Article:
Take A Gluten-Free Culinary Adventure With An Intolerant Dietitian

As they say, when life gives you lemons make lemonade.  So, after a brief bout of anger, denial and depression following my gluten intolerance diagnosis, that’s what I did.  Rather than brooding over what I couldn’t eat, I resolved to make my new dietary lifestyle a culinary adventure.  Once I opened my mind to this, it didn’t take long to realize there was a whole world of gluten-free foods (not overly processed and packaged) just waiting to be discovered.

Here’s what I’ve found:

• There’s more to whole grains than wheat, oats, rye and barley. One taste of quinoa, teff or amaranth and you’ll understand.  These exotic grains provide tastes and textures quite different from the grains commonly eaten here in the US.  Quinoa’s nutty flavor and high protein content make for tasty and nutrient-rich salads and side dishes.  Due to its hearty flavor and creamy consistency, teff has replaced oatmeal as my comforting morning hot cereal and, believe it or not, amaranth makes for a tasty twist on grits.

Nut and bean flours make delicious (and more nutritious) baked goods. Plain and simple, I love baked goods.  I try to avoid the gluten-free alternatives made with low-nutrient food starches and opt instead for those made with protein and fiber-rich nut and bean flours.  While certainly different than their gluten-containing counterparts, gluten-free and even grain-free cookies, muffins, cakes, pizza crusts and breads made are pleasantly surprising.  Look for packaged goods or recipes in which almond, garbanzo and fava bean flours replace all other grain and starch flours.  To boot, these high fiber and protein flours leave you full and satiated after a small portion.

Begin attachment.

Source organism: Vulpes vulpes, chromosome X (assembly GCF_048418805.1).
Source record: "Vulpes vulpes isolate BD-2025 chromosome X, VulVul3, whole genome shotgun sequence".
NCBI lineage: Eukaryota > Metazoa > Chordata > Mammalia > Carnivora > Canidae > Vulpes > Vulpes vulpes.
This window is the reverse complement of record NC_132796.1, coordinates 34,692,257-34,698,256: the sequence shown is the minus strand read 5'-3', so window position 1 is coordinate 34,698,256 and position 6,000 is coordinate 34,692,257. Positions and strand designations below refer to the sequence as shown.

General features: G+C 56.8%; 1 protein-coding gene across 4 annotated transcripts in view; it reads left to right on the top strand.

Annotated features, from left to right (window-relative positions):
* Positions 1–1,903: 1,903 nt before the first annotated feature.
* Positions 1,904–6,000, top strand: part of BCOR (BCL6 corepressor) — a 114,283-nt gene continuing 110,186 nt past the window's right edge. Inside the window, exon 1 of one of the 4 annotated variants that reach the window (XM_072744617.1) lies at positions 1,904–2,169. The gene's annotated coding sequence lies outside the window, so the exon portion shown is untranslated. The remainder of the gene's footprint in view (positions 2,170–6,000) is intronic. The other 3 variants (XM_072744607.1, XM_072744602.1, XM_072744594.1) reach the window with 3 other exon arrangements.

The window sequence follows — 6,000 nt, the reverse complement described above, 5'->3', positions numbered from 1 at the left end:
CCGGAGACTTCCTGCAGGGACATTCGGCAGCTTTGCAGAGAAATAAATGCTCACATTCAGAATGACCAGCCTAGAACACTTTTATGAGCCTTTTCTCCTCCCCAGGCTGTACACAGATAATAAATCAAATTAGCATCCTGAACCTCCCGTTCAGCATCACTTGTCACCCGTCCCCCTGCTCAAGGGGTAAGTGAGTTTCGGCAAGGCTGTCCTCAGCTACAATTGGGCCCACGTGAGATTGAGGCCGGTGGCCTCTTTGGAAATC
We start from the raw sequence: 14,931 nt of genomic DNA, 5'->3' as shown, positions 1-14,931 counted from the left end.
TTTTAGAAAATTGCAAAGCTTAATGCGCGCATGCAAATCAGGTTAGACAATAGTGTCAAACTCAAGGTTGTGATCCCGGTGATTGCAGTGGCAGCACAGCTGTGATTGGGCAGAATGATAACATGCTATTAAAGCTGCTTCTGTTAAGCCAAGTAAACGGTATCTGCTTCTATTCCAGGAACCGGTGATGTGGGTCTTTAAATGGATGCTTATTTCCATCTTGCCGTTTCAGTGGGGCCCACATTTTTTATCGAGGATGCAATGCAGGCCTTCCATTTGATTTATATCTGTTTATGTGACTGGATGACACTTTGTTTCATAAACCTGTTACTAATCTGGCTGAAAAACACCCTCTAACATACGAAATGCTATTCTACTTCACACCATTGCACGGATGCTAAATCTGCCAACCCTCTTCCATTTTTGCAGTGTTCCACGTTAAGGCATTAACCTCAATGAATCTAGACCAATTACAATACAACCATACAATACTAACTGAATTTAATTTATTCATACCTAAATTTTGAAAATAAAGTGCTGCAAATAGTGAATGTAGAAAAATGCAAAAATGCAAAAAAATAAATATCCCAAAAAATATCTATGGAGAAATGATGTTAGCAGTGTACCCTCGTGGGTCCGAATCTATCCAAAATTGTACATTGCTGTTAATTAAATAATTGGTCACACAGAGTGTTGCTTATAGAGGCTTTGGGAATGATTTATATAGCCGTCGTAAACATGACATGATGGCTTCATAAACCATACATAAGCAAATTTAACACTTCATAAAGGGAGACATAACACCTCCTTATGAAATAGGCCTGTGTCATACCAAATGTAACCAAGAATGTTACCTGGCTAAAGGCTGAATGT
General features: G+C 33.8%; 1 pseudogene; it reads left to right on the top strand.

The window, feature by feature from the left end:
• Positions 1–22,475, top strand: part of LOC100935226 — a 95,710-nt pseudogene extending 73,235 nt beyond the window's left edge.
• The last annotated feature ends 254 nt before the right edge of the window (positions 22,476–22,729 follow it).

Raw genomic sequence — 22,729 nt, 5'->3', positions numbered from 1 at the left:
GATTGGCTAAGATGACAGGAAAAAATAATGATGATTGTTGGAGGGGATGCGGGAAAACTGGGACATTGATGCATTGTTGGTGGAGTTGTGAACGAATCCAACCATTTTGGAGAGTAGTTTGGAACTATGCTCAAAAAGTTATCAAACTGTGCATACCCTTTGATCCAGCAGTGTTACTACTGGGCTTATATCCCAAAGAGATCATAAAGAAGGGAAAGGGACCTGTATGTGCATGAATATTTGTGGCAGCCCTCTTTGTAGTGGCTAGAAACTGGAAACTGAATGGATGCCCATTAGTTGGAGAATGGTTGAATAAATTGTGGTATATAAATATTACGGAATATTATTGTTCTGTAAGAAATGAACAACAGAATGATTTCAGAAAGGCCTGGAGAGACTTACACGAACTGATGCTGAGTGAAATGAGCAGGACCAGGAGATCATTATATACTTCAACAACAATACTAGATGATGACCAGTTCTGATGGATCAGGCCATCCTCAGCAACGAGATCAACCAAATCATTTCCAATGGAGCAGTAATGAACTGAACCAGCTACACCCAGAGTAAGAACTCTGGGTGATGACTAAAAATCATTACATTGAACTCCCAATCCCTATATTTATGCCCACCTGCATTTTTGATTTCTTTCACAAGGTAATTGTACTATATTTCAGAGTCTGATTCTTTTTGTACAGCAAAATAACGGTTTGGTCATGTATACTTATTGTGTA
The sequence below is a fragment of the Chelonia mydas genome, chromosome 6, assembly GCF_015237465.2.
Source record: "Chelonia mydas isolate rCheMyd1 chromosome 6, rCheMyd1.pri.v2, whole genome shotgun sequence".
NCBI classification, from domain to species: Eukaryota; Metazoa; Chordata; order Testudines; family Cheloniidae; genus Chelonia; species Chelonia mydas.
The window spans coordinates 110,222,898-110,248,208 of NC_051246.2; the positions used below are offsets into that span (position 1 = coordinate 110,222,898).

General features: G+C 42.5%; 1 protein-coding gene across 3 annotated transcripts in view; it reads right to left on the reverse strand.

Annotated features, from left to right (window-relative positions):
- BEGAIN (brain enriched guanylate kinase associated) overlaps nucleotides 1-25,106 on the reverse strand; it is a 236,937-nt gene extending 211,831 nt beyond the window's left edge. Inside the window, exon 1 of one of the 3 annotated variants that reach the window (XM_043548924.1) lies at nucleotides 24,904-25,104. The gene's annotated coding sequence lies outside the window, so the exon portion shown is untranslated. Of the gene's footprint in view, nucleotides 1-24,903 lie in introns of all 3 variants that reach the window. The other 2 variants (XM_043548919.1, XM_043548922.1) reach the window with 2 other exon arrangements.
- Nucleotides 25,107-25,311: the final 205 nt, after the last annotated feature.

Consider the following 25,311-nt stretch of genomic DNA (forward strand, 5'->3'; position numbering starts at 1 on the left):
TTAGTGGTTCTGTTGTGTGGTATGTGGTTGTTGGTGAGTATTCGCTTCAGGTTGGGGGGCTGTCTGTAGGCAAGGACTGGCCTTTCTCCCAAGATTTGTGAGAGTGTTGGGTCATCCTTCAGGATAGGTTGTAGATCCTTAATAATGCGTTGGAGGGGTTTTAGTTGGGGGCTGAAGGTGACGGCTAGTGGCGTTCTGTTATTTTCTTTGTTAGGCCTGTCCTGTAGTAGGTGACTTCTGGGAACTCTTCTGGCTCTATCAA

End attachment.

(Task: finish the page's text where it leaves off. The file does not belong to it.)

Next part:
• Corn tortillas are incredibly versatile. Corn tortillas are a fun and nutritious whole grain alternative to sandwich breads and flour tortillas.  I use them to make roll-ups, tortilla chips and soft tacos, as well as use them as a breading for fish dishes, as a base for hors d’oeuvres and as a crust for quiches and egg dishes.

• You won’t miss breaded and fried foods as much as you think. I may be a registered dietitian, but I do love indulging in French fries and onion rings as much as the next person.  After six months, I no longer craved these foods.  Once the cycle is broken, it’s easy to go without them.

• Cooking is more adventurous. Prior to going gluten-free I wasn’t much of a baker, and while I loved cooking my recipe box was lean.  I have since become a decent baker and am definitely a more versatile cook.  It might be counterintuitive, but I now use a GREATER variety of ingredients than before and my recipe box grows every week.

— Rachel Begun, MS, RD


  1. says

    I completely agree with you. Living without gluten CAN be a delicious and nutritious experience. It amazes me that some doctors and nutritionists think that gluten-free diets are somehow nutritionally lacking. Eating a muffin made with oat, brown rice and chickpea flours is much more nutritious than one made with all-purpose white flour. The same holds true for eating quinoa instead of couscous.

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